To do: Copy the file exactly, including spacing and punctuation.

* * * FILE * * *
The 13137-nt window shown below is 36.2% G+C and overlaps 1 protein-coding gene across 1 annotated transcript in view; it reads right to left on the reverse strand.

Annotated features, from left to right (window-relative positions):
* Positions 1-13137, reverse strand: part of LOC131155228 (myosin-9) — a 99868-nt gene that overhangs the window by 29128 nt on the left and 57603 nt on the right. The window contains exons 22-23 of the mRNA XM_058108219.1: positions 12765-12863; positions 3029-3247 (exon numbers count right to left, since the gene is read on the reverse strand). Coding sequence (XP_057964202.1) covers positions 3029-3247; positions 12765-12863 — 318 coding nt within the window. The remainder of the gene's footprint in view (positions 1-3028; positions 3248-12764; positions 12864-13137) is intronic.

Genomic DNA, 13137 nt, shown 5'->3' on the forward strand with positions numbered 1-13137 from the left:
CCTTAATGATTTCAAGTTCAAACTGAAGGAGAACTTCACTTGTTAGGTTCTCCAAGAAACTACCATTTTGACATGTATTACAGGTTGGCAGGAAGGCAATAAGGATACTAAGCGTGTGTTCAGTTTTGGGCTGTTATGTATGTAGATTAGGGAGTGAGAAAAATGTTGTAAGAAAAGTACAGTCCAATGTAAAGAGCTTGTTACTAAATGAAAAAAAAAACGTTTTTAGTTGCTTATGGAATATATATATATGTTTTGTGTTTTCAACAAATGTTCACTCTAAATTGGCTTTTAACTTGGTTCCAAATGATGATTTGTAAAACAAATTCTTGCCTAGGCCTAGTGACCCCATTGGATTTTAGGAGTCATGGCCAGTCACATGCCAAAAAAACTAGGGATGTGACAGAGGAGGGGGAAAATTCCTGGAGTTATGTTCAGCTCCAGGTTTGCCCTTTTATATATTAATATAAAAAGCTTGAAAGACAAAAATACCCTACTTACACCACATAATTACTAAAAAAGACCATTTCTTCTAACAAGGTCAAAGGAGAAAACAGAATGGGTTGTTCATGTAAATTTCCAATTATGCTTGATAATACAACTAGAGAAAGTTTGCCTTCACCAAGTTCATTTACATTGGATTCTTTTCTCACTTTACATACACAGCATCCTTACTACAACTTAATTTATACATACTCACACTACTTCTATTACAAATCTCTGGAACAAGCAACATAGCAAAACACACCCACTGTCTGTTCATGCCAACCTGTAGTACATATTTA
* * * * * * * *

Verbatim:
The 13137-nt window shown below is 36.2% G+C and overlaps 1 protein-coding gene across 1 annotated transcript in view; it reads right to left on the reverse strand.

Annotated features, from left to right (window-relative positions):
* Positions 1-13137, reverse strand: part of LOC131155228 (myosin-9) — a 99868-nt gene that overhangs the window by 29128 nt on the left and 57603 nt on the right. The window contains exons 22-23 of the mRNA XM_058108219.1: positions 12765-12863; positions 3029-3247 (exon numbers count right to left, since the gene is read on the reverse strand). Coding sequence (XP_057964202.1) covers positions 3029-3247; positions 12765-12863 — 318 coding nt within the window. The remainder of the gene's footprint in view (positions 1-3028; positions 3248-12764; positions 12864-13137) is intronic.

Genomic DNA, 13137 nt, shown 5'->3' on the forward strand with positions numbered 1-13137 from the left:
CCTTAATGATTTCAAGTTCAAACTGAAGGAGAACTTCACTTGTTAGGTTCTCCAAGAAACTACCATTTTGACATGTATTACAGGTTGGCAGGAAGGCAATAAGGATACTAAGCGTGTGTTCAGTTTTGGGCTGTTATGTATGTAGATTAGGGAGTGAGAAAAATGTTGTAAGAAAAGTACAGTCCAATGTAAAGAGCTTGTTACTAAATGAAAAAAAAAACGTTTTTAGTTGCTTATGGAATATATATATATGTTTTGTGTTTTCAACAAATGTTCACTCTAAATTGGCTTTTAACTTGGTTCCAAATGATGATTTGTAAAACAAATTCTTGCCTAGGCCTAGTGACCCCATTGGATTTTAGGAGTCATGGCCAGTCACATGCCAAAAAAACTAGGGATGTGACAGAGGAGGGGGAAAATTCCTGGAGTTATGTTCAGCTCCAGGTTTGCCCTTTTATATATTAATATAAAAAGCTTGAAAGACAAAAATACCCTACTTACACCACATAATTACTAAAAAAGACCATTTCTTCTAACAAGGTCAAAGGAGAAAACAGAATGGGTTGTTCATGTAAATTTCCAATTATGCTTGATAATACAACTAGAGAAAGTTTGCCTTCACCAAGTTCATTTACATTGGATTCTTTTCTCACTTTACATACACAGCATCCTTACTACAACTTAATTTATACATACTCACACTACTTCTATTACAAATCTCTGGAACAAGCAACATAGCAAAACACACCCACTGTCTGTTCATGCCAACCTGTAGTACATATTTA